Cemex’s white cement is featured in the prefabricated elements and outdoor furniture of a public park as part of an exciting new urban port renovation project in Malaga, Southern Spain.
In the same port where container and cruise ships dock, The Palmeral de Las Sorpresas, literally ‘Palm Grove of Surprises,’ stands out as an example of how great public spaces, those that serve both practical and aesthetic goals, have to be constructed with the best materials.
The Palmeral is part of an ambitious project to renovate and create public spaces in the port of Malaga, Spain, one of the oldest and most important in the Mediterranean. The architecture studio Junquera Arquitectos, taking the lead from traditional Arabic palm groves in the region, designed a nature-focused urban park overlooking the sea that plays with the traditional elements of shadow, vegetation, and water in a modern way. Cemex’s white cement is featured in the prefabricated elements and the outdoor furniture.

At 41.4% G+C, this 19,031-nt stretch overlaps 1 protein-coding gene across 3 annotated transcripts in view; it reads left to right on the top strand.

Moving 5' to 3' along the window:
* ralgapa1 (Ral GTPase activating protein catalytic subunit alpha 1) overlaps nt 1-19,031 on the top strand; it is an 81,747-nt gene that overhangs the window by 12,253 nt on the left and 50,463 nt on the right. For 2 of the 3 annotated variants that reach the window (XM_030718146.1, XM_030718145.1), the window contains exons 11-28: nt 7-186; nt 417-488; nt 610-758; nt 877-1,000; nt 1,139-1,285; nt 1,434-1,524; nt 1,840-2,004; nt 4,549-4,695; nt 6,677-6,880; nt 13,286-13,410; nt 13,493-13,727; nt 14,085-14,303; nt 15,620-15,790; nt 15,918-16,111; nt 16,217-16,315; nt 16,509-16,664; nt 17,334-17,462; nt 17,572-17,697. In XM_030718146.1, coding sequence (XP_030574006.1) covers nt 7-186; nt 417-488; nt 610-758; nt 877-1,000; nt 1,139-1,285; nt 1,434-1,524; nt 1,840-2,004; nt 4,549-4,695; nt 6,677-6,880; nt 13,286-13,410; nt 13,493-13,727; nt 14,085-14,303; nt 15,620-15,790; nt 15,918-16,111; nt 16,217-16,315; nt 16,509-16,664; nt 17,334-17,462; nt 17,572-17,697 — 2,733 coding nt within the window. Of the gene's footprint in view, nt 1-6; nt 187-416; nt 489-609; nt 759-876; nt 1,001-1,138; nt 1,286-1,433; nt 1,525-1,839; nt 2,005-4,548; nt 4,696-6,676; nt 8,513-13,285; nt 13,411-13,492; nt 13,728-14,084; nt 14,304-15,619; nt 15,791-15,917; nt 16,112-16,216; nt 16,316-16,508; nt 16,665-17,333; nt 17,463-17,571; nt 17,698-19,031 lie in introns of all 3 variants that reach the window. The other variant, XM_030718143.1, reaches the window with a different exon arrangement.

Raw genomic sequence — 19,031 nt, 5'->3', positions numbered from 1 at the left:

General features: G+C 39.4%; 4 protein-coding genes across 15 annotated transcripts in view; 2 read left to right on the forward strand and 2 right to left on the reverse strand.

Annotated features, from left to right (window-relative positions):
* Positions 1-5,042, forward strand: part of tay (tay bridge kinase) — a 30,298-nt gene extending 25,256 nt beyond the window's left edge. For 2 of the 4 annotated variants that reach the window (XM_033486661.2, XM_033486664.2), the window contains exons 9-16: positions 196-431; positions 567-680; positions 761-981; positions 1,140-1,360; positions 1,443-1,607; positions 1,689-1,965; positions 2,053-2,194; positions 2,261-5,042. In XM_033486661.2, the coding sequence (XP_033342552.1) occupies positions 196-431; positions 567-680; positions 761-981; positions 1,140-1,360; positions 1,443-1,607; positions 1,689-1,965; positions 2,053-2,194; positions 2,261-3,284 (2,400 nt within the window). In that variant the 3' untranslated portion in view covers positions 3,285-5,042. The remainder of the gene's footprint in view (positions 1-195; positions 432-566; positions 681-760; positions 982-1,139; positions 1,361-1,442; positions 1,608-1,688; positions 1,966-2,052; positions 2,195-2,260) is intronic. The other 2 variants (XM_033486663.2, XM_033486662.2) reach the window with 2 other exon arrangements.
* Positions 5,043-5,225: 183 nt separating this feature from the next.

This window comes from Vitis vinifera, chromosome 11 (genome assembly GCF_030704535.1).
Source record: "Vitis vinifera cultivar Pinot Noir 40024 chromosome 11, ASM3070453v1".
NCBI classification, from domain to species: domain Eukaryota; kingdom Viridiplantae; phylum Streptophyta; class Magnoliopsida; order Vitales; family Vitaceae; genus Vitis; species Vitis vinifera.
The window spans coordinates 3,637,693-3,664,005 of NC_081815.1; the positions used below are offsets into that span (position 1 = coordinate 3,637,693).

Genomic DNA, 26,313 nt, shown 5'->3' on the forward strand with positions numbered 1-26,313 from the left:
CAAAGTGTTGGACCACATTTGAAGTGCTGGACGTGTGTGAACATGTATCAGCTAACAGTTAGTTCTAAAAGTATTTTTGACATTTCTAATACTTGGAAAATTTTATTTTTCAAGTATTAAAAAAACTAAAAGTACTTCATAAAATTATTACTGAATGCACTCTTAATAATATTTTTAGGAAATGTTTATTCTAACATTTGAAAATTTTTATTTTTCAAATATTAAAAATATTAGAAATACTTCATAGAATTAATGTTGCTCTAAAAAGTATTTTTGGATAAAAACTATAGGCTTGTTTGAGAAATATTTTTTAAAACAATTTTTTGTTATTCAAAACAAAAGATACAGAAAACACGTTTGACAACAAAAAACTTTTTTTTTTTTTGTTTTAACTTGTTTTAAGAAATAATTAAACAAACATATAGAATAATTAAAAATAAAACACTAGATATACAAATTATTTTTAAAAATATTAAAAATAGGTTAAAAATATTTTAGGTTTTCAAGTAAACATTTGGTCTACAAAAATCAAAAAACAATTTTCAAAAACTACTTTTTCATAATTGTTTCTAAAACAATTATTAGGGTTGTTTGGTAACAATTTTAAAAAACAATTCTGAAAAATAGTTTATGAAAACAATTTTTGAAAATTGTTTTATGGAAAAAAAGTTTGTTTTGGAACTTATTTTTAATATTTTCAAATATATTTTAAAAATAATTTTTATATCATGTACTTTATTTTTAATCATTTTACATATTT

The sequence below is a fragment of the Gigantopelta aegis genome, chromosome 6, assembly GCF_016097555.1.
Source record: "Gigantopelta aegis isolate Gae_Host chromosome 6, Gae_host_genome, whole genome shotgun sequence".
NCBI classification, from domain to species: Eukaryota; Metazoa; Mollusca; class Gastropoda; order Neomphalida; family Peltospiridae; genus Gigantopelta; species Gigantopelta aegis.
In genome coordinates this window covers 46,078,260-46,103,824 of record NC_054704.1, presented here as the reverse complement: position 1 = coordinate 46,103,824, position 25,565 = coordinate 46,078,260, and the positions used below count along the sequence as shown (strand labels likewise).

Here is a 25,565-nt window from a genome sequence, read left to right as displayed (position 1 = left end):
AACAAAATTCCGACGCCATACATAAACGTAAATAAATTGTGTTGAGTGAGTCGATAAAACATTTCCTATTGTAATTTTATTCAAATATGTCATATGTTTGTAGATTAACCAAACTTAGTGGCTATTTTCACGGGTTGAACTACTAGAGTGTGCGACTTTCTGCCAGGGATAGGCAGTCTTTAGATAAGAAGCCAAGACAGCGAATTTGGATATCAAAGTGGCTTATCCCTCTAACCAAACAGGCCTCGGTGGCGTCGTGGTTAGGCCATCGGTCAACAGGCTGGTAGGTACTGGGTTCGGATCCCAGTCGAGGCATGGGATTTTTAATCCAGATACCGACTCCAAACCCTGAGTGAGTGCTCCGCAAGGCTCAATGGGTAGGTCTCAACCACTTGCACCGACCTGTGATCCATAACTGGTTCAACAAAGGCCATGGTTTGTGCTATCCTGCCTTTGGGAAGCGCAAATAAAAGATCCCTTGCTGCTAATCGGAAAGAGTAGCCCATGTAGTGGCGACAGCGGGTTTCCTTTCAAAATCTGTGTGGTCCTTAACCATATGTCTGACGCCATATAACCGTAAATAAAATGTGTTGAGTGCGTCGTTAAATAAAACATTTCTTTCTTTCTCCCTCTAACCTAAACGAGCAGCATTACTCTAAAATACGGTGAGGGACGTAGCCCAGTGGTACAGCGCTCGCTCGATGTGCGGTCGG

The large promenade is one of the visual standouts of the Palmeral. For its novel design, the architects took inspiration from a metaphor in Herman Melville’s classic novel Moby Dick, wherein the great beached whale resembled the hull of a ship under construction at port. This burst of inspiration led to the design of a 400m runway with a pergola in a shape reminiscent of a fish spine.
The winding pergola was constructed from prefabricated elements cast in situ and featuring Cemex white cement to achieve its brilliant hue. The structural set of 265 skewered pieces of varying shapes set up an interplay of light and shadow, making the choice of colour and texture extremely important to reflect the sun’s rays in a way that would match the architects’ vision to reality. At 14m long and only 20cms thick, the long and narrow pieces were suited to prefabrication.
“This work is only one among many that demonstrates the numerous application possibilities of white concrete as a moulding material, especially in the case of prefabrication either at the factory or in situ, for structural parts and decorative elements or even furniture,” says Javier Fuertes, Cemex director of white cement in Spain.
With its maritime shape overlooking the splendid harbour under the shade of the palm trees, the Palmeral connects land with sea. The promenade is a garden, a gazebo, a meeting place, and a community room: a convivial space designed for all ages.